I just shot Felicia’s senior portrait in Scottsdale, Arizona, and her sister Jillian was along with her iPhone, documenting the experience. Well, it turns out she has the iCrack App on her iPhone, which adds the most realistic looking cracks to every photo she takes.
We had a blast on the shoot. Stay tuned for some of my favorite images from the shoot.
Senior Portrait Photography by Jared Platt
Location: Scottsdale, Arizona.
Cracked iPhone still works. Amazing.
Shayna and Beto were married at Troon Golf Club in Scottsdale, Arizona. It was a beautiful day for a wedding. Here are a few of my absolute favorite images from the wedding day.
Shayna did a great job with the dress hanger. Rarely do I see a bride pay attention to the dress hanger. It is usually an ugly plastic hanger. I have never understood dress shops who sell these fantastic dresses for thousands and thousands of dollars, knowing they will be photographed and yet they deliver them on an ugly white plastic hanger. Well, I have to hand it to Shayna for seeing that issue. For those brides out there who are peeking in on this wedding and making notes about your own wedding. Bring along a pretty hanger that says something about you.
So, we took the dress out of the closet and hung it up on this large painting in the bridal dressing room and I was composing the shot when one of the young ushers walked through the shot. I have two shots that are essentially the same of this dress, one with and one without. I can hardly look at the one without the boy in it. He completes the picture. I suppose it is because this boy took my controlled shot and added a bit of reality to it. Sometimes I am tempted to stray from reality and control it all, but the chaos always pulls me back where I belong.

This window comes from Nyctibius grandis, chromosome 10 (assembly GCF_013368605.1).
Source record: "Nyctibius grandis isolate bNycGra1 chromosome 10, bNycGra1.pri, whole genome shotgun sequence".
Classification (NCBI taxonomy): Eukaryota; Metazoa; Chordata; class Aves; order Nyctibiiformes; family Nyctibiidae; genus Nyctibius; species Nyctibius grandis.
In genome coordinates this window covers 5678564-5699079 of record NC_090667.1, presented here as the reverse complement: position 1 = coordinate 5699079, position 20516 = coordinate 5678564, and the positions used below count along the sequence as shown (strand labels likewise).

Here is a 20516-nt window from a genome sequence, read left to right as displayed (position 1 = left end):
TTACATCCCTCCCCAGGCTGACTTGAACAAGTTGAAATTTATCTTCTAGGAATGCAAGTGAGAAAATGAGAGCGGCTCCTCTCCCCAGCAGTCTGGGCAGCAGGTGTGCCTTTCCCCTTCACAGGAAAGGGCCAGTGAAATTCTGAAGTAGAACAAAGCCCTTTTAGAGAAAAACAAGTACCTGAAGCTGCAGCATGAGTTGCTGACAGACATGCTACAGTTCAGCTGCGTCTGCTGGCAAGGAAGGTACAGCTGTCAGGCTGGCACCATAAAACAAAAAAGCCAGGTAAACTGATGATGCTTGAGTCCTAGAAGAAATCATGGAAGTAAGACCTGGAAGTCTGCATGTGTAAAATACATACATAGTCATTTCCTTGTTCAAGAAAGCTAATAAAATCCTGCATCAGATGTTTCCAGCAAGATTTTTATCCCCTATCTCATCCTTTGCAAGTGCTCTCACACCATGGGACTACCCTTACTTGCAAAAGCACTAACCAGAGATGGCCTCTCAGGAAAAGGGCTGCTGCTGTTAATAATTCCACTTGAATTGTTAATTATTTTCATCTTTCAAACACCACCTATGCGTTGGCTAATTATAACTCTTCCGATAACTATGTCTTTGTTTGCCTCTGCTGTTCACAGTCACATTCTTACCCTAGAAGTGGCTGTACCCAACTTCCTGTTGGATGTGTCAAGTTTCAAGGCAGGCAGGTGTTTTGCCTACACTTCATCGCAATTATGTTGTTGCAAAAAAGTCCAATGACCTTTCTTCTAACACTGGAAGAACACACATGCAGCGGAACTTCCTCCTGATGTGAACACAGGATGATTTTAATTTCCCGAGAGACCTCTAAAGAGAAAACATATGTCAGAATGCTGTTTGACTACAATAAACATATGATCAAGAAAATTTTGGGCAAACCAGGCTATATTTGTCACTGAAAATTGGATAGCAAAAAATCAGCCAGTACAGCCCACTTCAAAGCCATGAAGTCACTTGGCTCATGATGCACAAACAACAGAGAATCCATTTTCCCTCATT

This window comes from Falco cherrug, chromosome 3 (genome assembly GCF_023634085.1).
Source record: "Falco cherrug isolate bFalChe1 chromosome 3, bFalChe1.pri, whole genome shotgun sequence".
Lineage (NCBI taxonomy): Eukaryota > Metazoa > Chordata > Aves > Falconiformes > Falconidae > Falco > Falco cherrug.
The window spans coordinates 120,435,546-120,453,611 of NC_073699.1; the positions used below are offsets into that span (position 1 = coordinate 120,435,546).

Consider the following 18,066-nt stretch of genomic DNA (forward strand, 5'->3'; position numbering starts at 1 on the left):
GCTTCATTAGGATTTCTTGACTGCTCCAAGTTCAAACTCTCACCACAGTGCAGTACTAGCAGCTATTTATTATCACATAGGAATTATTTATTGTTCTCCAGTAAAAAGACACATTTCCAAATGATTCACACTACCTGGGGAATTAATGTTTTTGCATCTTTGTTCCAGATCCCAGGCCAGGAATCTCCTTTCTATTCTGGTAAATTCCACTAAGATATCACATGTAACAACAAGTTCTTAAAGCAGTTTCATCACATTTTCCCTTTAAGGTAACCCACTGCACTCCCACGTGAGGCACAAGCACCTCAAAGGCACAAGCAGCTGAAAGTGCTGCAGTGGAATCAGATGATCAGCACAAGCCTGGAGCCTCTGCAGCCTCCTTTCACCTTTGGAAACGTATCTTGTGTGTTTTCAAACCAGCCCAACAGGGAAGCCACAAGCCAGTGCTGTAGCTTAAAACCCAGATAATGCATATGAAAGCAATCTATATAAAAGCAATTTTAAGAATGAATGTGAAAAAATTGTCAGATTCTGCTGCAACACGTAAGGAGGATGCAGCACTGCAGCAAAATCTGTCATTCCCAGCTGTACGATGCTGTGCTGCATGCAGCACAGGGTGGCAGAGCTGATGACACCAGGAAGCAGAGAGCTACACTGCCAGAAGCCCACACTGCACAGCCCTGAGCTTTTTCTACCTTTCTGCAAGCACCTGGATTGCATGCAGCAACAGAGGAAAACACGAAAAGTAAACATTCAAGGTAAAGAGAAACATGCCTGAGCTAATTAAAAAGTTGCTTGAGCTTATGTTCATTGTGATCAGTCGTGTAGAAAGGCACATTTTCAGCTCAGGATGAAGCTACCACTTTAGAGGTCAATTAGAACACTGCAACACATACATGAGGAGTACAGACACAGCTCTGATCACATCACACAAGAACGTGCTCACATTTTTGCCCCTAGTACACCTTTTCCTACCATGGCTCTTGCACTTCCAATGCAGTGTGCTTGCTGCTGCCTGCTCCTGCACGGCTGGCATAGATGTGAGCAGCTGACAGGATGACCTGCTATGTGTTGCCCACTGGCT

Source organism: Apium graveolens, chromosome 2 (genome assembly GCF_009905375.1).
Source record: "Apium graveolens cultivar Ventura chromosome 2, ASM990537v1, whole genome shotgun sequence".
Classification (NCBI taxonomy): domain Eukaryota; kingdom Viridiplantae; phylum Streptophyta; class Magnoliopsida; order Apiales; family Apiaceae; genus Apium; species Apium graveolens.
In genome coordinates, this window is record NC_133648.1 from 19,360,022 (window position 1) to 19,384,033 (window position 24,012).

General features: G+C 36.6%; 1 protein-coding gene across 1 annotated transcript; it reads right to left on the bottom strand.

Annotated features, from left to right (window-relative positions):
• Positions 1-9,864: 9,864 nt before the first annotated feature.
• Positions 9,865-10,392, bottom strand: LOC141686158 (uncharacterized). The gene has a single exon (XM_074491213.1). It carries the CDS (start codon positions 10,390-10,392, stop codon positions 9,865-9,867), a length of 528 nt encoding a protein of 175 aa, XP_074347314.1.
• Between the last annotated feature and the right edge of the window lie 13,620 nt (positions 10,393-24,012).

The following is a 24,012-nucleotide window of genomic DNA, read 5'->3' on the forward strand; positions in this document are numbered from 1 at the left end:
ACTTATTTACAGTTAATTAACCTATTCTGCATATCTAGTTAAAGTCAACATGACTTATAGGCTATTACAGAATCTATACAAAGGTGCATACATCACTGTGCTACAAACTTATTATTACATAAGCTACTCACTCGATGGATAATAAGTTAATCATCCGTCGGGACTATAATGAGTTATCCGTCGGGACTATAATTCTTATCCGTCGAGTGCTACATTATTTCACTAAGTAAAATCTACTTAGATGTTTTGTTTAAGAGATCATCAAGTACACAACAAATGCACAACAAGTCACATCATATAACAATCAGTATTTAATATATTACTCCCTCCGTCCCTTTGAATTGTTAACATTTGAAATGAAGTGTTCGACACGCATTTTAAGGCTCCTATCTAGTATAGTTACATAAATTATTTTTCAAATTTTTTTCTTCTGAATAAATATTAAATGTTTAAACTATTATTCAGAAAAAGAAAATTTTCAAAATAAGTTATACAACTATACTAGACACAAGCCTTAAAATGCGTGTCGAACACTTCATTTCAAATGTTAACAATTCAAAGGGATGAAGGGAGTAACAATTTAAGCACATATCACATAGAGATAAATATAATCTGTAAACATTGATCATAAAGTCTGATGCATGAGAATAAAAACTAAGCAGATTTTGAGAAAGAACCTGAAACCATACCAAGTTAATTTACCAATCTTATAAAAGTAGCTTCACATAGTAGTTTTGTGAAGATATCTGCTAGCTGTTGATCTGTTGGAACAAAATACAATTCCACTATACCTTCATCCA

I think the florist was a bit nervous when she saw me with the flowers out in the sun before the wedding. She even made a little comment about the flowers being prone to wilting in the heat. But, I’ll bet she’ll love this image of her beautiful flower arrangements. And I am happy to report the photo only took a few minutes and the flowers were perfect throughout the day.
This next series is one of my favorite getting ready sets I have taken. A lot goes into the shot of putting on the dress. Providing a nice backdrop for the effort is a major part of that. But also, there is just a lot of fortune that goes into getting the shot as well. I think all things conspired together for an opportune shot. And then I have to say that the muted color treatment on the shot really finished it off well.
This moment made everyone laugh. There is a whole series from this set, but these are the two crowning moments. The littlest flower girl got cold feet and was not even going to go down the isle, much less, throw the flower petals. So the older flower girl went back to get her and was trying to show her how to throw the petals, which upset her, I think she intended to keep them all for herself. When the older flower girl realized this, she thoughtfully moved on with her duties and the little one stood in the isle and silently pouted over the loss of her flowers. It was the cutest moment.